A few years ago, when the word "intranet" first entered the IT lexicon, the future of Lotus Notes as a platform for distributed applications looked dim.
Corporate IT managers, fed up with Notes' high cost, its proprietary structure, and the lack of a competitive alternative to Microsoft were attracted to the idea that Internet software startup Netscape Communications could provide the primary groupware functions in a cheap, standards-based manner.
Now we're waiting for Lotus Domino 5.0 server and Notes 5.0 client, products that analysts say demonstrate that Notes' trip to the Web is largely complete. But although it's acknowledged that Notes is the most sophisticated groupware product, some critics say that addressing the deficiencies in Notes has taken a back seat to converting Notes to the Web.
The difficulty, observers say, is Lotus' need to support open protocols while preserving the crown jewels of Notes, namely its proprietary features of replication, directory, and database file format.
Three years ago, these home-grown technologies appeared to be Lotus' worst enemy and intranets could well lay waste to Notes -- and possibly Lotus. But the company under new parent IBM moved quickly. It slapped a Web gateway onto Notes, replumbed the server with Internet protocols (renaming it Domino), and embraced the term "intranet". By mid-year, Notes will be a product transformed.
"They have done an excellent job -- given where Notes was -- of changing the architecture and adding capabilities to Domino to steer it towards the Web," says Tim Sloane, an analyst at the Aberdeen Group. "I would guess it's about 50 per cent of the way there."
The downside is that the weaknesses that existed in Notes before it was opened to Internet standards still remain.
"I have the same criticism today that I had three years ago," says Mark Levitt, an intranet analyst at IDC. "Despite Lotus' efforts, it is still a high-end solution in terms of prices, administration, and performance requirements."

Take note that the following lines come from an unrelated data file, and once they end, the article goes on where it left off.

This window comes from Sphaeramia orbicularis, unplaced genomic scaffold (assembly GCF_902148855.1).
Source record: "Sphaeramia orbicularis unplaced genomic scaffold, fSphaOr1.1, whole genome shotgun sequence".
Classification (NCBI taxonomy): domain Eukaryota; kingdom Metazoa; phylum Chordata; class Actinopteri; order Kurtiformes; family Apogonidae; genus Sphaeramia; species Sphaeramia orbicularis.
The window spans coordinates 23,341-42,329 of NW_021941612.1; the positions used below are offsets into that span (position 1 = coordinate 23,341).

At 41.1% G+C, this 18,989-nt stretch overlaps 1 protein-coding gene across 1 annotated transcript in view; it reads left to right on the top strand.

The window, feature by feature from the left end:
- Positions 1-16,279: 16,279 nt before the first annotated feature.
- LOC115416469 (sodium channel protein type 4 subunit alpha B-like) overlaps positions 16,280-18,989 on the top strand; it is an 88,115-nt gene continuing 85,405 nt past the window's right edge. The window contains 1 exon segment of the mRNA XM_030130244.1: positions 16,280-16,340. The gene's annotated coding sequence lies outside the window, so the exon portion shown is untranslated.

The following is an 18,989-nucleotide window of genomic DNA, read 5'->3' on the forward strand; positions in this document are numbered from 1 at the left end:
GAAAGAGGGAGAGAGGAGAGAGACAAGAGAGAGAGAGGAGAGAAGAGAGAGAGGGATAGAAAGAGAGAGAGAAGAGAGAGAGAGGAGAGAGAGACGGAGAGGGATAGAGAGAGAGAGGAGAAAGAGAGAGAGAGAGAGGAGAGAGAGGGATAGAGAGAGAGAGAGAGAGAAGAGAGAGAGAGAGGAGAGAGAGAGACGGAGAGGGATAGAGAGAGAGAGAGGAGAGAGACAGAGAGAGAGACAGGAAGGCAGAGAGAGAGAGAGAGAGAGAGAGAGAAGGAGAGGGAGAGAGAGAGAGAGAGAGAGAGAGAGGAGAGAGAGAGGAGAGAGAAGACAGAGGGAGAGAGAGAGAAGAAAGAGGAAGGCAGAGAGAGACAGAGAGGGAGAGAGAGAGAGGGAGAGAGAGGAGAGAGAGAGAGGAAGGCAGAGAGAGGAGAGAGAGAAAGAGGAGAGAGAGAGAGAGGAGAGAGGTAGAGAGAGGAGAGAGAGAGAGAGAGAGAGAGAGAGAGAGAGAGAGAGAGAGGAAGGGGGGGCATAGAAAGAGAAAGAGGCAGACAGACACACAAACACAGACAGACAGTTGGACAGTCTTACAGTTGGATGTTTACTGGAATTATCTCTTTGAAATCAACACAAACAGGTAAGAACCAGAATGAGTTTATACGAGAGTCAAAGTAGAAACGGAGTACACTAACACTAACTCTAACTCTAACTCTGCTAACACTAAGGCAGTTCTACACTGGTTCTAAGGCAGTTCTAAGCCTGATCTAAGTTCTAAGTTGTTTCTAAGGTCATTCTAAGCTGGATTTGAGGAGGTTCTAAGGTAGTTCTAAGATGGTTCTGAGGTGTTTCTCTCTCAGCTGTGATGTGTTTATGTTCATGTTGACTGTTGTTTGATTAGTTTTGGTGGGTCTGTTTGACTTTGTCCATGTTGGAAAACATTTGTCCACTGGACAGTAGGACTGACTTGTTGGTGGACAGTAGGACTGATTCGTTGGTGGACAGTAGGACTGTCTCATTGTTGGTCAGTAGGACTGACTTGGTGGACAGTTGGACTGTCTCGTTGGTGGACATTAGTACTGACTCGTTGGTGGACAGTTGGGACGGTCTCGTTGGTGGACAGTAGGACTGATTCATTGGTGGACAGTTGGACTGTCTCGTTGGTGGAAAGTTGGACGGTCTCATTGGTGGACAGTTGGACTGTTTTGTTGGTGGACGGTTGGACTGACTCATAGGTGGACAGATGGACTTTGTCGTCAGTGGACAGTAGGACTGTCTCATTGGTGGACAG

Some users concur that Notes hasn't been able to match intranet technology's reputation for ease of use, low cost, and ubiquity.
"Nine times out of 10, when we start an intranet and they already have Notes, the CEO says, ÔWe have Notes and 2000 databases and no one's using them'. That usually indicates that they've never stepped back and actually looked for a strategy for information management," says David Leveen, a developer of Web sites and intranets. "Notes makes it easy to do groupware at the local level, but it's difficult to share that with the rest of the organisation."
The ongoing challenge for Lotus is the need to straddle the fence by keeping the installed base happy with proprietary features while trying to embrace the brave world of the Internet that allows new, better ways to distribute information.
"The Achilles heel for Lotus is its installed base using the proprietary LotusScript and proprietary architecture," says Dave Malcolm, product manager for Microsoft Exchange in the US. "The architecture is going to have to change to get onto the Web path. It is going to be difficult to make it a seamless transition."
The industry has seen demonstrations of a slew of new products which attempt to satisfy Lotus' somewhat divergent interests. The next version of the Notes client, code-named Maui, will sport a new does-it-all client interface that acts like a browser, brings Java and complex object translation to its higher-scaling servers across most leading platforms, and further opens its development tools to industry standards.